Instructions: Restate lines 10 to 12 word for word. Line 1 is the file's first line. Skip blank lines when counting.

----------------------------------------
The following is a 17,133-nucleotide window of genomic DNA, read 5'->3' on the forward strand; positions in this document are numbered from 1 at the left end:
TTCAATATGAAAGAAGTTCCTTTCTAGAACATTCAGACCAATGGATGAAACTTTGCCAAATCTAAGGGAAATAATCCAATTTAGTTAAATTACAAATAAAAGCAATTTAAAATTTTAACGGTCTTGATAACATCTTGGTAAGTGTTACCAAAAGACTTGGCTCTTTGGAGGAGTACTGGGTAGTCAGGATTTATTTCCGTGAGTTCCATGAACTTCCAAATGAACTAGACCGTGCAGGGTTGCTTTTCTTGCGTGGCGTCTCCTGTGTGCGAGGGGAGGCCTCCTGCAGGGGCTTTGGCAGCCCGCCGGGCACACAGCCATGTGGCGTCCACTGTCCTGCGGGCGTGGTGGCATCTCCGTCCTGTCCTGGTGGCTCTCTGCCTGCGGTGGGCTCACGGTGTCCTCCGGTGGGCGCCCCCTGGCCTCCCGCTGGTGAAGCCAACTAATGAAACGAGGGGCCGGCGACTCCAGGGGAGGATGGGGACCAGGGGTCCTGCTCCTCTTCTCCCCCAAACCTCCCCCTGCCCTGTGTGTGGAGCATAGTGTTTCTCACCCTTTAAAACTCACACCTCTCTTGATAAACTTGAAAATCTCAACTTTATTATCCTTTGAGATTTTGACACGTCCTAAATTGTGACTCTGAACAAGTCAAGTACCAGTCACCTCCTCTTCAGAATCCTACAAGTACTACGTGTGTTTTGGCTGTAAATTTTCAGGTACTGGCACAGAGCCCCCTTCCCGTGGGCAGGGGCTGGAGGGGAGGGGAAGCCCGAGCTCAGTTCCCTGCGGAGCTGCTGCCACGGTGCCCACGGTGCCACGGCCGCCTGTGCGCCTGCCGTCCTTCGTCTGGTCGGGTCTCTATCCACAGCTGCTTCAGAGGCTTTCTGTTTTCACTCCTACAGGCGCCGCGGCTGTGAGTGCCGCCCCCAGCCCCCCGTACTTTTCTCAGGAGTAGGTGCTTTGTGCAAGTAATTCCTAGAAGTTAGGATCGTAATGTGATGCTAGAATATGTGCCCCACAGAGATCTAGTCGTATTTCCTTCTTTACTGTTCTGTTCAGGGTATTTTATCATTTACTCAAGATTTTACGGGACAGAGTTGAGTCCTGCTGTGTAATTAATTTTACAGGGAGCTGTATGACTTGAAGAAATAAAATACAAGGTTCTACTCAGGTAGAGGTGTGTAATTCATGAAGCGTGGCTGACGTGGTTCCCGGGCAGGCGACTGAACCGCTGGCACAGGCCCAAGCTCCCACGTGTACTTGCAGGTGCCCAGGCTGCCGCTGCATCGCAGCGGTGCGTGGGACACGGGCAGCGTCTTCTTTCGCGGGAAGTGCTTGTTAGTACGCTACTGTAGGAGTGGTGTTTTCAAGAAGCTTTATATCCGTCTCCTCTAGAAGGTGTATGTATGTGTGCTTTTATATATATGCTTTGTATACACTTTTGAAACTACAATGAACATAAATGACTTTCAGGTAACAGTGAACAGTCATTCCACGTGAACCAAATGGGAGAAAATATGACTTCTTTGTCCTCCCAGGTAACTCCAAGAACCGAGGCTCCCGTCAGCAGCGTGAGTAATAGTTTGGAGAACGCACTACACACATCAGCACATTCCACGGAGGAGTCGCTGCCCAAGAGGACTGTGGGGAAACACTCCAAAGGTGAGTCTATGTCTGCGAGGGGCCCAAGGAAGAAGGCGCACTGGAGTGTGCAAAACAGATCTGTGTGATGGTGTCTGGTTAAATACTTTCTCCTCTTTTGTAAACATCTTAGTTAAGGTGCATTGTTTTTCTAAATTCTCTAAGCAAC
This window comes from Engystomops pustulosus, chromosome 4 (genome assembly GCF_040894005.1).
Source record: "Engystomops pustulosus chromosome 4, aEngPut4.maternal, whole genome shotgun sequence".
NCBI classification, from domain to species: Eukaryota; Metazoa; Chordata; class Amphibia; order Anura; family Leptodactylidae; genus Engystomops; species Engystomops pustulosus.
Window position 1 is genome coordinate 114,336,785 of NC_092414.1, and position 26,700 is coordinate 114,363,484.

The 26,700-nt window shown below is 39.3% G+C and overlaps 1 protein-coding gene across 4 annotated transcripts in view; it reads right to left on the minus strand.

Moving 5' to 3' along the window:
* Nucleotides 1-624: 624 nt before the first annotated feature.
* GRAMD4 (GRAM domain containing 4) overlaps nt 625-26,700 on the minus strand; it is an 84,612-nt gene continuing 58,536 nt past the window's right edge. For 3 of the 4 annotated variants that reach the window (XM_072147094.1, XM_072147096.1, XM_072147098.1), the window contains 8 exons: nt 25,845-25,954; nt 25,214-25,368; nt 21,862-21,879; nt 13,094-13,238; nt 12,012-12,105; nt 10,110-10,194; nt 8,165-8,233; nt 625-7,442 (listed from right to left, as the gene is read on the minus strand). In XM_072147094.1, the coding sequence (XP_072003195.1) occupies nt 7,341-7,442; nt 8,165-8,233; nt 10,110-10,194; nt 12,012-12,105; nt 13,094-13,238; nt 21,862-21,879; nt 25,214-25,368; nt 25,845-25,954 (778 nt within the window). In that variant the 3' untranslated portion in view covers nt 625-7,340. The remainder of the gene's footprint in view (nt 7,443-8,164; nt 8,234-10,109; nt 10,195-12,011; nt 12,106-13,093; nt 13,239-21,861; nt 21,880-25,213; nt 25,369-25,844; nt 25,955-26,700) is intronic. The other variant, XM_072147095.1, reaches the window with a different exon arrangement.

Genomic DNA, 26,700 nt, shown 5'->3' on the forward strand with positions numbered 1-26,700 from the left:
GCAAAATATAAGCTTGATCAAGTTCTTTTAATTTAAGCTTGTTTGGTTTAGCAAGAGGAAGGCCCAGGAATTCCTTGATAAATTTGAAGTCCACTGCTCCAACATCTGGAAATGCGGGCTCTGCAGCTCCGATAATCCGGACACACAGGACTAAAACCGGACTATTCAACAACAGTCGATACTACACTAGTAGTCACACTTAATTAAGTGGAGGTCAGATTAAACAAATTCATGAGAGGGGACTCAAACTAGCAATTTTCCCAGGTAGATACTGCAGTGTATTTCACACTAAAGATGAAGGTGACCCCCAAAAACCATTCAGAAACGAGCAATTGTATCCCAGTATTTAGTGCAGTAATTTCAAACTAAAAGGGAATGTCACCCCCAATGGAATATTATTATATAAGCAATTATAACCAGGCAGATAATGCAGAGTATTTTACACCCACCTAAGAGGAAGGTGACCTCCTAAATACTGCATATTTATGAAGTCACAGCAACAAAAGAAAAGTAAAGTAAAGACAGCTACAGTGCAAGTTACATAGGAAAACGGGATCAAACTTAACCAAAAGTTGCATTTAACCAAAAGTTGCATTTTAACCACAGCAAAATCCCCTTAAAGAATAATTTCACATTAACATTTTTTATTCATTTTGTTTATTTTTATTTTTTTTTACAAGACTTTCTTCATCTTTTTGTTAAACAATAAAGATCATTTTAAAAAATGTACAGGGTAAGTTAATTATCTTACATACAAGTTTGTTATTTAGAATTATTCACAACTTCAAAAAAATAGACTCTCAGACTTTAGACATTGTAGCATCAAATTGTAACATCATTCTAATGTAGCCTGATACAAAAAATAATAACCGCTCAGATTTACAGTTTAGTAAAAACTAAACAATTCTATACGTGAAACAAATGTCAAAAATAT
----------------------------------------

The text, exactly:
* GRAMD4 (GRAM domain containing 4) overlaps nt 625-26,700 on the minus strand; it is an 84,612-nt gene continuing 58,536 nt past the window's right edge. For 3 of the 4 annotated variants that reach the window (XM_072147094.1, XM_072147096.1, XM_072147098.1), the window contains 8 exons: nt 25,845-25,954; nt 25,214-25,368; nt 21,862-21,879; nt 13,094-13,238; nt 12,012-12,105; nt 10,110-10,194; nt 8,165-8,233; nt 625-7,442 (listed from right to left, as the gene is read on the minus strand). In XM_072147094.1, the coding sequence (XP_072003195.1) occupies nt 7,341-7,442; nt 8,165-8,233; nt 10,110-10,194; nt 12,012-12,105; nt 13,094-13,238; nt 21,862-21,879; nt 25,214-25,368; nt 25,845-25,954 (778 nt within the window). In that variant the 3' untranslated portion in view covers nt 625-7,340. The remainder of the gene's footprint in view (nt 7,443-8,164; nt 8,234-10,109; nt 10,195-12,011; nt 12,106-13,093; nt 13,239-21,861; nt 21,880-25,213; nt 25,369-25,844; nt 25,955-26,700) is intronic. The other variant, XM_072147095.1, reaches the window with a different exon arrangement.

Genomic DNA, 26,700 nt, shown 5'->3' on the forward strand with positions numbered 1-26,700 from the left:
GCAAAATATAAGCTTGATCAAGTTCTTTTAATTTAAGCTTGTTTGGTTTAGCAAGAGGAAGGCCCAGGAATTCCTTGATAAATTTGAAGTCCACTGCTCCAACATCTGGAAATGCGGGCTCTGCAGCTCCGATAATCCGGACACACAGGACTAAAACCGGACTATTCAACAACAGTCGATACTACACTAGTAGTCACACTTAATTAAGTGGAGGTCAGATTAAACAAATTCATGAGAGGGGACTCAAACTAGCAATTTTCCCAGGTAGATACTGCAGTGTATTTCACACTAAAGATGAAGGTGACCCCCAAAAACCATTCAGAAACGAGCAATTGTATCCCAGTATTTAGTGCAGTAATTTCAAACTAAAAGGGAATGTCACCCCCAATGGAATATTATTATATAAGCAATTATAACCAGGCAGATAATGCAGAGTATTTTACACCCACCTAAGAGGAAGGTGACCTCCTAAATACTGCATATTTATGAAGTCACAGCAACAAAAGAAAAGTAAAGTAAAGACAGCTACAGTGCAAGTTACATAGGAAAACGGGATCAAACTTAACCAAAAGTTGCATTTAACCAAAAGTTGCATTTTAACCACAGCAAAATCCCCTTAAAGAATAATTTCACATTAACATTTTTTATTCATTTTGTTTATTTTTATTTTTTTTTACAAGACTTTCTTCATCTTTTTGTTAAACAATAAAGATCATTTTAAAAAATGTACAGGGTAAGTTAATTATCTTACATACAAGTTTGTTATTTAGAATTATTCACAACTTCAAAAAAATAGACTCTCAGACTTTAGACATTGTAGCATCAAATTGTAACATCATTCTAATGTAGCCTGATACAAAAAATAATAACCGCTCAGATTTACAGTTTAGTAAAAACTAAACAATTCTATACGTGAAACAAATGTCAAAAATAT